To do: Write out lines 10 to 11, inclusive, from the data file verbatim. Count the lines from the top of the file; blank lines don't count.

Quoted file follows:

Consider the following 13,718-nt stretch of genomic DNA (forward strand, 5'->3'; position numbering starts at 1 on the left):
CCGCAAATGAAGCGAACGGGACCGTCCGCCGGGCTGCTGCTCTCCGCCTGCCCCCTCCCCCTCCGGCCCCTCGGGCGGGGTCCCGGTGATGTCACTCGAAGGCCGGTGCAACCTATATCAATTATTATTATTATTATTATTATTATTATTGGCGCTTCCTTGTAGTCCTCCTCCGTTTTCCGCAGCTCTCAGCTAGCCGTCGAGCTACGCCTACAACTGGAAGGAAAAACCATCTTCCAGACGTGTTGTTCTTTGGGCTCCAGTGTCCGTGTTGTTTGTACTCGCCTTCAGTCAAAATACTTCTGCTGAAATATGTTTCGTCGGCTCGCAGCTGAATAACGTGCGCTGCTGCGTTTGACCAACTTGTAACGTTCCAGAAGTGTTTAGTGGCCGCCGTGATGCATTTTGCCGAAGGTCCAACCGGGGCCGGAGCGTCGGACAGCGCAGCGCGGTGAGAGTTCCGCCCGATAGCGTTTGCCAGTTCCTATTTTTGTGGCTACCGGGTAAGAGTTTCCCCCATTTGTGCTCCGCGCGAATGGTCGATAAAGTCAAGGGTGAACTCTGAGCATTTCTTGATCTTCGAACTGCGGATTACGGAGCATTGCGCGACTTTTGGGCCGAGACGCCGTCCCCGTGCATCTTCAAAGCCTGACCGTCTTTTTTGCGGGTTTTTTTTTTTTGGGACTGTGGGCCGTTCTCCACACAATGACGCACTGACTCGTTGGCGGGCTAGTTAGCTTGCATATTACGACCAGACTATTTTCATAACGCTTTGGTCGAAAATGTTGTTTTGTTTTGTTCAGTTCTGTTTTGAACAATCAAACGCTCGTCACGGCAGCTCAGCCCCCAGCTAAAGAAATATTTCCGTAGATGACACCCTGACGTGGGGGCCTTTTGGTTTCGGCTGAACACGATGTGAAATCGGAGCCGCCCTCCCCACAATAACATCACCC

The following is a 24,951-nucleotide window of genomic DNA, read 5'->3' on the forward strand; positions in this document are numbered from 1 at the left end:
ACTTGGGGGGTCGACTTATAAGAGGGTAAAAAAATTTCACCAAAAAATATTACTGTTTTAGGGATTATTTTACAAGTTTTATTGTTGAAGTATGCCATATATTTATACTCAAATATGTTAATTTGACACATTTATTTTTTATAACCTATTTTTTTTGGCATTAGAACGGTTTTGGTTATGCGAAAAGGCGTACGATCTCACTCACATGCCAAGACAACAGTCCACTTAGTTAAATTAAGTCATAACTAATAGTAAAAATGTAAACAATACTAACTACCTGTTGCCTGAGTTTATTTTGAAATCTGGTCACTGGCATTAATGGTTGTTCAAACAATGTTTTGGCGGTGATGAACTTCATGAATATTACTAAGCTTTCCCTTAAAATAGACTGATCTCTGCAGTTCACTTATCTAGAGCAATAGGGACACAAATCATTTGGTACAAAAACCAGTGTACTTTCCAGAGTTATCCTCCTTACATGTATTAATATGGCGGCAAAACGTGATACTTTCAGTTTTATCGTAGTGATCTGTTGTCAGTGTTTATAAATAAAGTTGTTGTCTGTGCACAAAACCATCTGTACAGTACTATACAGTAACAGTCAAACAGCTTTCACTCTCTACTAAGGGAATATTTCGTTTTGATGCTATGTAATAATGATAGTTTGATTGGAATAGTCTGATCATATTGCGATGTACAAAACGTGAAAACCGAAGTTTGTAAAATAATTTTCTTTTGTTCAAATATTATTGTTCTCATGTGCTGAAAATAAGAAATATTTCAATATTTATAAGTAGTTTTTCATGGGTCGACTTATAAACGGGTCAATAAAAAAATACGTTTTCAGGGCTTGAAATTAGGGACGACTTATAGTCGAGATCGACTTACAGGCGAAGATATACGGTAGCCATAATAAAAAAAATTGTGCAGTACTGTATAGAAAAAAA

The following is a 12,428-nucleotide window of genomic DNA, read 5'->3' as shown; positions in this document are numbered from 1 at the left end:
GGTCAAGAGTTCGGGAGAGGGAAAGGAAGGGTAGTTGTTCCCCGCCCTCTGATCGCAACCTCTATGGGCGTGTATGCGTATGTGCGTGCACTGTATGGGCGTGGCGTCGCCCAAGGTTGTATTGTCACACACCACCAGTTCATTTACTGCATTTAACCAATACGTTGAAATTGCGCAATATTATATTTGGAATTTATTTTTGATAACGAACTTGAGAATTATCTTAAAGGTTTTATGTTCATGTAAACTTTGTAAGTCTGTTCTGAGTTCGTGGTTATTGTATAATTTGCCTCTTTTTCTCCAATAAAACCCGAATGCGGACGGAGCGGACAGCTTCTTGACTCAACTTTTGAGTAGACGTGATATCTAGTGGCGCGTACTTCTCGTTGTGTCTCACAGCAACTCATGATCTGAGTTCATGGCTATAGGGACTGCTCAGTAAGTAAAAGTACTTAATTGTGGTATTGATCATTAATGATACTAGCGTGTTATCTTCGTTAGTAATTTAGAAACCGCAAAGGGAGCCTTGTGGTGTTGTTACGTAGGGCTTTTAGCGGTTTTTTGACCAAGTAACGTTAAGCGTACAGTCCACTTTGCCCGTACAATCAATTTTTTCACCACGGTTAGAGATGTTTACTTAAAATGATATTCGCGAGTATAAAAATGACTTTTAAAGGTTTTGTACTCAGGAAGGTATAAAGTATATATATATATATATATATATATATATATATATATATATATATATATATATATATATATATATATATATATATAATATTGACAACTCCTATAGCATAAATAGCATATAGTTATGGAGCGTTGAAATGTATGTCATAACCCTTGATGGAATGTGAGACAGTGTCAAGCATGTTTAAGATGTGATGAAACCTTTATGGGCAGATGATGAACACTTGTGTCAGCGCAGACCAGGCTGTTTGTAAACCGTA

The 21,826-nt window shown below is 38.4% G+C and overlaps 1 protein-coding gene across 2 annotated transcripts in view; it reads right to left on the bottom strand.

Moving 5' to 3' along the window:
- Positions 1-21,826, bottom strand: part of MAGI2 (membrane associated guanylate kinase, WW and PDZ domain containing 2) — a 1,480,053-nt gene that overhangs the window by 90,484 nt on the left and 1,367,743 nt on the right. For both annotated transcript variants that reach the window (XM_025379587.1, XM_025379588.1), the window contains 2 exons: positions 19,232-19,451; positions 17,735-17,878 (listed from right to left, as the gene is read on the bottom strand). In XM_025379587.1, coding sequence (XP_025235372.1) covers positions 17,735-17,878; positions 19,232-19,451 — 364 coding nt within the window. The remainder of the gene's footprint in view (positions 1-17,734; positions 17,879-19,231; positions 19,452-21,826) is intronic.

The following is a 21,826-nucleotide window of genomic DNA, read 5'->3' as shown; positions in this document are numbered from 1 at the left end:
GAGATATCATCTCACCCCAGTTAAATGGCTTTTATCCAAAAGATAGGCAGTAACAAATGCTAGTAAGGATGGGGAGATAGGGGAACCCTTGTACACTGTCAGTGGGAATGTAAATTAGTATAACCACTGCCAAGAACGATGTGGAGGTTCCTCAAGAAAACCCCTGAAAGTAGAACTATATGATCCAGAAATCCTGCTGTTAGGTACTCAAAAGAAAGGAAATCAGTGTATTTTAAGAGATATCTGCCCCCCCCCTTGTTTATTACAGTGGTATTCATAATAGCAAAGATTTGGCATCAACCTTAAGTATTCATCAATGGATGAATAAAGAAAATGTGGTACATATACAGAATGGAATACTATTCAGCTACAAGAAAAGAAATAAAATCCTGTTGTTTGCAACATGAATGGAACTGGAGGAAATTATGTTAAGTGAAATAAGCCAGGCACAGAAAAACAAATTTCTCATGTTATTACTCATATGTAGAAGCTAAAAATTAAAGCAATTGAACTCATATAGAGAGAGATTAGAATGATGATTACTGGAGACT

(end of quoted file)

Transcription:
The following is a 21,826-nucleotide window of genomic DNA, read 5'->3' as shown; positions in this document are numbered from 1 at the left end:
GAGATATCATCTCACCCCAGTTAAATGGCTTTTATCCAAAAGATAGGCAGTAACAAATGCTAGTAAGGATGGGGAGATAGGGGAACCCTTGTACACTGTCAGTGGGAATGTAAATTAGTATAACCACTGCCAAGAACGATGTGGAGGTTCCTCAAGAAAACCCCTGAAAGTAGAACTATATGATCCAGAAATCCTGCTGTTAGGTACTCAAAAGAAAGGAAATCAGTGTATTTTAAGAGATATCTGCCCCCCCCCTTGTTTATTACAGTGGTATTCATAATAGCAAAGATTTGGCATCAACCTTAAGTATTCATCAATGGATGAATAAAGAAAATGTGGTACATATACAGAATGGAATACTATTCAGCTACAAGAAAAGAAATAAAATCCTGTTGTTTGCAACATGAATGGAACTGGAGGAAATTATGTTAAGTGAAATAAGCCAGGCACAGAAAAACAAATTTCTCATGTTATTACTCATATGTAGAAGCTAAAAATTAAAGCAATTGAACTCATATAGAGAGAGATTAGAATGATGATTACTGGAGACT